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What legal action could I face if the Personal Guarantee is enforced?

There are two main legal routes a Personal Guarantee creditor may take. The first is bankruptcy if your liability is over £5,000. Or alternatively, they may seek to obtain a charge on an asset like the family home with the possibility of obtaining a forced sale order from the court.

Bankruptcy is normally the least favoured option because the outcome to creditors is uncertain. Any recoveries into the bankruptcy estate must be split equally to all creditors after trustee fees. This results in sharing assets and usually results in lower recoveries for creditors. However, the process of bankruptcy involves the issuing of a statutory demand which can be done quite cheaply by creditors with an agent of the court serving the demand on you personally. The shock of someone knocking at your door normally has the desired effect of bringing Personal Guarantors to the negotiating table.

The alternative to bankruptcy is to obtain a charge on a property asset. This normally involves the family home if no other property assets are held. The charge can only be achieved against the equity held by the Personal Guarantor and not against any other parties who may have an interest in the property. The process involves obtaining a County Court Judgement and then going to court to achieve a charge. Unfortunately, the County Court Judgement impacts the Personal Guarantor’s credit file and if the property is not voluntarily sold the creditor could go on to get a forced sale order.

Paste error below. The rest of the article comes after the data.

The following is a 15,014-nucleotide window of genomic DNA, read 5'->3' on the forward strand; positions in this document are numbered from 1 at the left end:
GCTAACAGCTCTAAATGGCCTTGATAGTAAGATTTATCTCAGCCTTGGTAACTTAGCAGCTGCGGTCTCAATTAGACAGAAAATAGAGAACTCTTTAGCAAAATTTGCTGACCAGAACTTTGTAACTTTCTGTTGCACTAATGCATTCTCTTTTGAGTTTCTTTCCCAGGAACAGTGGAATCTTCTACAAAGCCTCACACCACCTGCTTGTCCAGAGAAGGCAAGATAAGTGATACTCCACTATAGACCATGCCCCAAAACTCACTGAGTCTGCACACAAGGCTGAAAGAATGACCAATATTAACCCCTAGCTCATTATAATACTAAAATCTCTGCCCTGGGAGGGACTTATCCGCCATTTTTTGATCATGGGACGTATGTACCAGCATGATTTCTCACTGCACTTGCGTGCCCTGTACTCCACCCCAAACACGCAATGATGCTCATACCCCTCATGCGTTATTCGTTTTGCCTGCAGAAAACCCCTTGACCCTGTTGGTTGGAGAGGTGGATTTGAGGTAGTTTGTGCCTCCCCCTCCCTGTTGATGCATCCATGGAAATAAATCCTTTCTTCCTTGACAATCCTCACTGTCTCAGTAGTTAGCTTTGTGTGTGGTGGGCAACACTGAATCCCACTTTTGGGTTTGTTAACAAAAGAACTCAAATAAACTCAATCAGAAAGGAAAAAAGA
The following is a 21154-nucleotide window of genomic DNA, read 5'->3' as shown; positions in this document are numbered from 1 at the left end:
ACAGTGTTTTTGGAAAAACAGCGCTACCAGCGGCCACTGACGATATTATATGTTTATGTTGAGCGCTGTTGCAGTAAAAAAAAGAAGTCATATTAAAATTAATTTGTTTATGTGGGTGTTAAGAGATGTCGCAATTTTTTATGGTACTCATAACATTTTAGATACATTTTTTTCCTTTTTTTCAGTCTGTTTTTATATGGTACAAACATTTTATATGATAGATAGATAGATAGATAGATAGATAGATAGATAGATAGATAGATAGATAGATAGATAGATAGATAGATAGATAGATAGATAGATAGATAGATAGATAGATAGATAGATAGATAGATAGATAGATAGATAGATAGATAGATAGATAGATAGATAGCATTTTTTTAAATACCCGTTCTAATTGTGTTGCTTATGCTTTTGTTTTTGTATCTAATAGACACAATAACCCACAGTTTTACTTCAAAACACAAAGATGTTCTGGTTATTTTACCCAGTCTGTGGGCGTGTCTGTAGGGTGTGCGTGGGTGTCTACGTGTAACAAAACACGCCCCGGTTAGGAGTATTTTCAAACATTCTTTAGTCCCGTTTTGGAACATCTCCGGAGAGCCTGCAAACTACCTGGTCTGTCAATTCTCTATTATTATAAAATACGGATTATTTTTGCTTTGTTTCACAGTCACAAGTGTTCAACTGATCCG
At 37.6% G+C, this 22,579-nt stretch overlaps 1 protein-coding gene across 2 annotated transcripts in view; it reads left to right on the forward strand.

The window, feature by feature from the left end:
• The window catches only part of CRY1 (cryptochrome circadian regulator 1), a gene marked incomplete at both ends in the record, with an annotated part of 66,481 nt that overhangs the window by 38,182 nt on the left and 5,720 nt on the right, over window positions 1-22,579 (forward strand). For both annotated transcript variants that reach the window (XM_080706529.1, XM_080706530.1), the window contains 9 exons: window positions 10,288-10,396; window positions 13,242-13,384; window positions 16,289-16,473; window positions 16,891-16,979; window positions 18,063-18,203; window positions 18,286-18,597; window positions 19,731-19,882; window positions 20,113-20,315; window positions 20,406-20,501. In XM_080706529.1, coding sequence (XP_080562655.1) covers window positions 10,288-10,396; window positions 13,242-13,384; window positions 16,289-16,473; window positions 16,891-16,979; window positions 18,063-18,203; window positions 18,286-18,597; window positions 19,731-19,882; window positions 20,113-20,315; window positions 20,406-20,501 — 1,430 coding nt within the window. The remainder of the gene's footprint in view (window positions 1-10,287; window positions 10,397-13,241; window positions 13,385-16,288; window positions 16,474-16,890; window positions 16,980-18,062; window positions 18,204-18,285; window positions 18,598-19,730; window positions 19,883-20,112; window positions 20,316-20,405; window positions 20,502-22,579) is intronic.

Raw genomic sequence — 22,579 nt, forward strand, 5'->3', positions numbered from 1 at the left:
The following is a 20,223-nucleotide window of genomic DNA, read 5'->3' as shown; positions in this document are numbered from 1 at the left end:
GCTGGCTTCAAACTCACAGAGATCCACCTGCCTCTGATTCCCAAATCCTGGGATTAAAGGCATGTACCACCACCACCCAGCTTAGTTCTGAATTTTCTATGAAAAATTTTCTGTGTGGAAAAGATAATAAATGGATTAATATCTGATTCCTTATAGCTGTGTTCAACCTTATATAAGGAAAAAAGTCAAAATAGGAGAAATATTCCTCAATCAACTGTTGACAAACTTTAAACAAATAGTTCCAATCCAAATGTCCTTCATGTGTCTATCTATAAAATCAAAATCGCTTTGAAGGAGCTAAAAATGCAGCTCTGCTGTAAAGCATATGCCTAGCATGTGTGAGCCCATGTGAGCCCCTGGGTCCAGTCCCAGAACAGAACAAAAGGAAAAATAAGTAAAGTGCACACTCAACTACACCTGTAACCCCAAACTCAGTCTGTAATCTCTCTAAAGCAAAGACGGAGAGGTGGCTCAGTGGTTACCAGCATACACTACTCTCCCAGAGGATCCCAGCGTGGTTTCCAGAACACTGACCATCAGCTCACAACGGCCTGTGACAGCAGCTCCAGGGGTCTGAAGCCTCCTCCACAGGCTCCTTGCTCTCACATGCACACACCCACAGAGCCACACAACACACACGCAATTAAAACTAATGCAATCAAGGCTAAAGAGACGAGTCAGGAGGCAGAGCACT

Personal Guarantees UK have been assisting directors to avoid legal action for over ten years. With the team’s overall experience spanning 40 years of corporate and personal insolvency, any Company Director referred to us will be in safe hands.

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